First, Aubry is experiencing her latest low, upset that all her closest relationships get “killed off.” It’s a curse she’s been carrying since her first season when Neal’s knee grew a head and caused him to get medevaced at the merge. Tai comforts Aubry because Tai’s a beautiful human being and that’s just what he does, but Cirie sees it as a suspicious act of emotional manipulation and wants to put an end to it.
Next up, Brad wins the immunity challenge and throws a celebratory tantrum on the beach by throwing sand and yelling at the sky, like Rodney on his birthday. “Vote someone else out!” he shouts at his exhausted and frankly baffled tribemates. I almost thought he was going to bust out a “This is my island!” in homage to his ally Troyzan (but that would mean referencing Troyzan who isn’t on this season). Nobody says anything about Brad’s emotional outburst because it’s Brad; if it was Michaela, I’m sure they’d have been a public debate and an afternoon of pitchfork-sharpening.
Then things really get nutty. Tai says it’s “scary time big boy time,” which is what I used to call P.E. in school whenever we played rugby. Like Aubry, he also wants to do “something big” to impress the jury and increase his chances of winning. Tai thinks taking out Sarah is the big move to make. Aubry passes this information along to Cirie, who then shares it with Sarah, warning her that Tai has his sights set on the prize and that prize is Sarah’s head in his trophy cabinet.
Sarah is reluctant to believe it, even though it’s the truth, and is instead more wary of Aubry. Now it gets even wilder. In an effort to secure trust, Sarah gives Cirie her Vote Steal advantage as insurance — on the basis that Cirie will return it after tribal council. But still worried that Sarah is going to get blindsided, Cirie decides she needs to play the advantage herself and put two votes on Tai. “If you’ve got it you have to play it,” Cirie says. The craziest thing is she wants to steal Sarah’s vote!
Cirie has crafted some creative plans in the past, including convincing someone to give up immunity (and subsequently voting them out), but using a person’s own advantage against them in order to save them is on a level only the gods of the Survivor jungle can comprehend. But it doesn’t end there. Cirie correctly surmises that Tai may have an idol (he has two) and would likely use it once he sees Cirie get up and steal a vote, so feeds him a story about how everyone is targeting him and how she is going to use the advantage to save him. Risky? Smart? Insane? All of the above.
The most shocking moment of the night, however, takes place at tribal council when Cirie announces she wants to play the advantage. “I just have to say there is a rat in this group, and the person I save by exposing this rat will thank me tomorrow when they wake up here on day 36.” She tells Jeff Probst that she wishes to steal Sarah’s vote. A pause. “Jeff, that’s actually my advantage,” Sarah interjects, “so [Cirie] can’t do that.” Confusion. Is that true? Cirie argues that the advantage is now hers since Sarah gave it to her. Sarah counters that it’s “non-transferable.” After some more back-and-forth, Probst finally gets Cirie to read the instructions, and sure enough, it includes the words “non-transferable.” Cue the Arrested Development “I made a huge mistake” meme.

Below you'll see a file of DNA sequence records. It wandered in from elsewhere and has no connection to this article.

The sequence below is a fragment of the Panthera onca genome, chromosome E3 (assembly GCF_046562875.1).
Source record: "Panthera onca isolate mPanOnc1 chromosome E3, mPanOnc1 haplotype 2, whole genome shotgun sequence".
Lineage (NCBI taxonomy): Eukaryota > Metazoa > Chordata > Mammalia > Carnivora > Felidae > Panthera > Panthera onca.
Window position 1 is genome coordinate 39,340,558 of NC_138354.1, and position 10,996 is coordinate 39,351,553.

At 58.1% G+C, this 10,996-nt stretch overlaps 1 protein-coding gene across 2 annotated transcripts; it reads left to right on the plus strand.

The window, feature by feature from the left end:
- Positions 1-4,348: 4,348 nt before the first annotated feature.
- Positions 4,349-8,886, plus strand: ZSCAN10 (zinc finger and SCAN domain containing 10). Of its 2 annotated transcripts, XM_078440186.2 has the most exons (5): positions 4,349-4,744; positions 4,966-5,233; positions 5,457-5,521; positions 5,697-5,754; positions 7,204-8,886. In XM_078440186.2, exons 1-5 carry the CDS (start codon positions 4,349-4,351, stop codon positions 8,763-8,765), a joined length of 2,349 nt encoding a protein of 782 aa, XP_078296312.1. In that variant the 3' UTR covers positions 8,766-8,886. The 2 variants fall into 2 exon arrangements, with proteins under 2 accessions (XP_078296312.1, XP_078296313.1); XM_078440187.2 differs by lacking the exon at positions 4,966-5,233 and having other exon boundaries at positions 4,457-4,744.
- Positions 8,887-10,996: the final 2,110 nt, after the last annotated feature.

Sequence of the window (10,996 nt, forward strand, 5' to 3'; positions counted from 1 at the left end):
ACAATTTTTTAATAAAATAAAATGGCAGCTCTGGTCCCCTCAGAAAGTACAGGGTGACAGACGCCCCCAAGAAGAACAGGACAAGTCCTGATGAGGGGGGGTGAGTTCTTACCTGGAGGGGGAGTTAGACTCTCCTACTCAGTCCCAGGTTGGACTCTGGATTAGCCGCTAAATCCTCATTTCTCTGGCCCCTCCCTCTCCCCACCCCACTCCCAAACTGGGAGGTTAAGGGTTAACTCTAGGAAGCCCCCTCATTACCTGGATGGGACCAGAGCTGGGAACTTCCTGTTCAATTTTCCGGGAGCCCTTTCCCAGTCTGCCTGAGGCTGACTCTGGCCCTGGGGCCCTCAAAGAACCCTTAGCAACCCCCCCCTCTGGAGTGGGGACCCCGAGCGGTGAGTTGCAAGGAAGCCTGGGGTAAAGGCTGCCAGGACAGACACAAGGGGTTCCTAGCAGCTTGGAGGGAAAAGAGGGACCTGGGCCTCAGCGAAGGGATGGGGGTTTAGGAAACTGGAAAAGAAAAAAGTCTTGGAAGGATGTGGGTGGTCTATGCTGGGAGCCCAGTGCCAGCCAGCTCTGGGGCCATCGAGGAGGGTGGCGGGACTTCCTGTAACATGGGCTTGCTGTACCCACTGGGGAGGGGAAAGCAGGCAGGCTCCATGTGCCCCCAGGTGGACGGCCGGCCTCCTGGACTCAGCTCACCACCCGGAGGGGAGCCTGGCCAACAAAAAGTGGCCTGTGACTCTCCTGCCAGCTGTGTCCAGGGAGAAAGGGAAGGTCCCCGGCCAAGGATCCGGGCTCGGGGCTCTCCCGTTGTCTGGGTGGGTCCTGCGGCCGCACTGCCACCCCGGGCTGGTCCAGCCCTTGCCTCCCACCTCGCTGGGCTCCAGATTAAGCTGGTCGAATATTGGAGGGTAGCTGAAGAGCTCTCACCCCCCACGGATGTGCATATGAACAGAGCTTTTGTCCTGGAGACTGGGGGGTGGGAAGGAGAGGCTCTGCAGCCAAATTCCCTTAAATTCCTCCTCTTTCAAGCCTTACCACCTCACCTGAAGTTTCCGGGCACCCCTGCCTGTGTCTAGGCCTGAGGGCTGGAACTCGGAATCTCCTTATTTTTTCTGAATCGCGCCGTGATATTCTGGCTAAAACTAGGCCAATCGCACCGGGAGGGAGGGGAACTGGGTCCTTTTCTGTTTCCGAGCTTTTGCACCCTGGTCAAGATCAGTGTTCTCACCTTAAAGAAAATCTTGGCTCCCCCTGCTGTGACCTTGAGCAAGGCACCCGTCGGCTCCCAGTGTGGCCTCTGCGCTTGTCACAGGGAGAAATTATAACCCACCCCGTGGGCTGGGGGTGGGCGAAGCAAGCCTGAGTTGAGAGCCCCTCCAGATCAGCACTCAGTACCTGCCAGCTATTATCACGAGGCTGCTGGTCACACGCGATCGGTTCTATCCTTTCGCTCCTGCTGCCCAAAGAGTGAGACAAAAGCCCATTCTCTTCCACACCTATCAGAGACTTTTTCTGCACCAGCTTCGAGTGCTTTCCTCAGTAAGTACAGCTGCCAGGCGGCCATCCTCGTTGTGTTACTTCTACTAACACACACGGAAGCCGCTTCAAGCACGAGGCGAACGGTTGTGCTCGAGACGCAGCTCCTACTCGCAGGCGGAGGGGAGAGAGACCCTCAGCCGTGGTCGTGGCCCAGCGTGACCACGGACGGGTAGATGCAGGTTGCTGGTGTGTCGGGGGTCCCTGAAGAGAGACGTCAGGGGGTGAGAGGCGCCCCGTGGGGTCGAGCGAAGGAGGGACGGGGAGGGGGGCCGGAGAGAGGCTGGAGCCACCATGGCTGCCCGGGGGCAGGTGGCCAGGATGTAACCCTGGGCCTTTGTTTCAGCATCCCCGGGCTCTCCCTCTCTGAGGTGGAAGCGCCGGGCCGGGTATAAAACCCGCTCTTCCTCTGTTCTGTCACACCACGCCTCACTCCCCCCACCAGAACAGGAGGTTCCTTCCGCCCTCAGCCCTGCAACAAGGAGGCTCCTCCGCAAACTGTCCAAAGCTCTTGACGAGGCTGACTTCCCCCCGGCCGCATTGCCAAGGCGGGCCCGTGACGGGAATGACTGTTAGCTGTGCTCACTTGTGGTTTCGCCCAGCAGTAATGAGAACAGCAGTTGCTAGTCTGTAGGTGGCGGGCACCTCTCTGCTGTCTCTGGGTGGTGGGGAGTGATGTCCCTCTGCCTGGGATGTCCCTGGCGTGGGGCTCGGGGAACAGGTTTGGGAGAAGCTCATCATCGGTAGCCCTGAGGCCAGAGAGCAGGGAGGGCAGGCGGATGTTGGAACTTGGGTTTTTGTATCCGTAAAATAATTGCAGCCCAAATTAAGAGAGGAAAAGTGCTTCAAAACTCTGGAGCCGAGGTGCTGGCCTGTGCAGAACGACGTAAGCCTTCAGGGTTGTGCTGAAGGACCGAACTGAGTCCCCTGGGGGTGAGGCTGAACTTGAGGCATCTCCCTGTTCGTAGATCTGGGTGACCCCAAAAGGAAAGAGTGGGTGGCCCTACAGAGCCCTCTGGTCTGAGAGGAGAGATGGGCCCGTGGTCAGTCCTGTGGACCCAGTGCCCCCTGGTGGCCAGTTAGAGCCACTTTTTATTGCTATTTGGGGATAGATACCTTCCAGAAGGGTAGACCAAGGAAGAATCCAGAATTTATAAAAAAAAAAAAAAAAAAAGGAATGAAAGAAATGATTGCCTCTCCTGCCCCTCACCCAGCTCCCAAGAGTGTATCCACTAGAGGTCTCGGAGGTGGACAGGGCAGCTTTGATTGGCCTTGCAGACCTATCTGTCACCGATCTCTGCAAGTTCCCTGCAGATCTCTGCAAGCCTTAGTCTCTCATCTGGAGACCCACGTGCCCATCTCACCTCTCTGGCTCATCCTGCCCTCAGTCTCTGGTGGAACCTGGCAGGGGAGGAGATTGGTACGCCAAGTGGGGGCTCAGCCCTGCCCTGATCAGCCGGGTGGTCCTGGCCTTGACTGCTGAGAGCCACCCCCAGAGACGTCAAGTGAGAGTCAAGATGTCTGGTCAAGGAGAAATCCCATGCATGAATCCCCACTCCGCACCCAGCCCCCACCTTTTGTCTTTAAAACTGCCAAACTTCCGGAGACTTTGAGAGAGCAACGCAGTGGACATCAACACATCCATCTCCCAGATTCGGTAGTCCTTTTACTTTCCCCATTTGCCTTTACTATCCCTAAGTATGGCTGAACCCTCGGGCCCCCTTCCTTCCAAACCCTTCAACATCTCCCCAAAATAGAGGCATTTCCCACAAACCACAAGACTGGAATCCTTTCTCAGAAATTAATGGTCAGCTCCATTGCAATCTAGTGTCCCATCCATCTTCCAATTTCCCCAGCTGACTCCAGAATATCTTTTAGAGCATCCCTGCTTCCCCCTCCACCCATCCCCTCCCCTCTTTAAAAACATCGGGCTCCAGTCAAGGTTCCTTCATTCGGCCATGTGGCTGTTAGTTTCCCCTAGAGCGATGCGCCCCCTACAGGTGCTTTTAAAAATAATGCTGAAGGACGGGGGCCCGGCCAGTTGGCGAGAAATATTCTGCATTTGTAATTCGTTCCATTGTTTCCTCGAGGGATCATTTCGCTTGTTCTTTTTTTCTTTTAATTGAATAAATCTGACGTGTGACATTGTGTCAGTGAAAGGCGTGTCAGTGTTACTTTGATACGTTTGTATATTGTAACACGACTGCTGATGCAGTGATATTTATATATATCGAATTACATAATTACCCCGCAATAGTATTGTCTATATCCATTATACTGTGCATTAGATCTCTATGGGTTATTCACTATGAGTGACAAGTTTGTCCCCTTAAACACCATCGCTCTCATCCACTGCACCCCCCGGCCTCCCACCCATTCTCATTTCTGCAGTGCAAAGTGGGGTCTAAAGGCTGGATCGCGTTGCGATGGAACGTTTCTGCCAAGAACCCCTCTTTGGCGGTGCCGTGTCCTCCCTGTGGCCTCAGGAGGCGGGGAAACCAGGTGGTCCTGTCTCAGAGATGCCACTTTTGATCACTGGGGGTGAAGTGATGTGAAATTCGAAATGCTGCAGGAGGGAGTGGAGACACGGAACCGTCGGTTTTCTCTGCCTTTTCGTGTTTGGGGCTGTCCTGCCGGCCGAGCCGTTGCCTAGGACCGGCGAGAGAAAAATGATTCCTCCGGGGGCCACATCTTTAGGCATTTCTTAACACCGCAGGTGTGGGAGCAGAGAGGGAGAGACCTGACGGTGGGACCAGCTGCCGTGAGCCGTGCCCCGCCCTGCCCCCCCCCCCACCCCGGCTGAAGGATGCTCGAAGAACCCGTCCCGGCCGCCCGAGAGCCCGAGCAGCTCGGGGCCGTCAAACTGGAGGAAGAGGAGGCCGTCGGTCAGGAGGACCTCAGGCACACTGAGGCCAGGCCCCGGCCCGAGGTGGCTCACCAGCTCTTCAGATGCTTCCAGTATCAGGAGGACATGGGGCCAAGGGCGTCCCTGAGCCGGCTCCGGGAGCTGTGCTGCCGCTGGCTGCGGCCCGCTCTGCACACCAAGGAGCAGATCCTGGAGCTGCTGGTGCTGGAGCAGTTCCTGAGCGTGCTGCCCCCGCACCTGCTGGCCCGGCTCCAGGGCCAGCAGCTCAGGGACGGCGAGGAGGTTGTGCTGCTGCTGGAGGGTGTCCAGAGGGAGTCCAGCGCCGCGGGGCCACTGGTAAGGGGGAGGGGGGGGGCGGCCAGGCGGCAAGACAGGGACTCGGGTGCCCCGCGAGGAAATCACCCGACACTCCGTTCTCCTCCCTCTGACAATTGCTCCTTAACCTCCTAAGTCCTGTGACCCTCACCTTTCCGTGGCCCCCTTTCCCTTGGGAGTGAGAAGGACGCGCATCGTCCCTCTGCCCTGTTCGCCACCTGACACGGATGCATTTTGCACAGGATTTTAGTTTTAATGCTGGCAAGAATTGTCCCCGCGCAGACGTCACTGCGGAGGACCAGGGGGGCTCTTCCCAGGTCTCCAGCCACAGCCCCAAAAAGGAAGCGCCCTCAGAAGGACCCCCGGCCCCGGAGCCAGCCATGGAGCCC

Sarah takes her advantage back and then tribal descends into whisper-fest 2.0, and just like back in Episode 4, castaways start walking around, huddling in groups, muttering strategy into each other’s ears. Sarah approaches Tai. Cirie and Michaela try explaining to Sarah about their intention. Troyzan even tries getting involved, probably in a desperate attempt for air-time, but Michaela tells him to “slide to the side.” In the end, Sarah decides to play her advantage and steals Tai’s vote. And Tai still doesn’t play an idol!
I had my head in my hands at this point, not just because my brain was leaking out of my ears, but because I couldn’t believe Tai’s stupidity. I thought he was about to James Clement himself and leave with two idols in his pocket. But how wrong I am to judge. Tai clearly has some sort of sixth sense when it comes to idol usage because once again he didn’t need it. During the melee, a new plan was formed, and it’s Michaela who ends up blindsided, in a dramatic 4-2-1 vote. What started as Cirie’s attempt to save Sarah by stealing Sarah’s vote, ended with Sarah saving Tai by stealing Tai’s vote. I need to lie down; I feel like I’ve just taken a year’s worth of classes in Quantum Physics.
An erratic end to an otherwise subpar episode. I’m not sure how I feel about the Vote Steal being non-transferable, it seems somewhat limiting to the gameplay. Players can transfer idols and immunity necklaces, so why not this? It basically gives the holder the ultimate bargaining chip, they can hand someone the advantage as a sign of trust knowing that it can never be used against them. But rules are rules, and just like me and that Twin Peaks competition, Cirie missed the fine print.
Heading into next week’s finale, six players remain, and one person has a contract on their head, and there’s no fine print on this contract, the letters are bold and clear as day, CIRIE.
Survivor airs Wednesdays at 8 p.m. on CBS.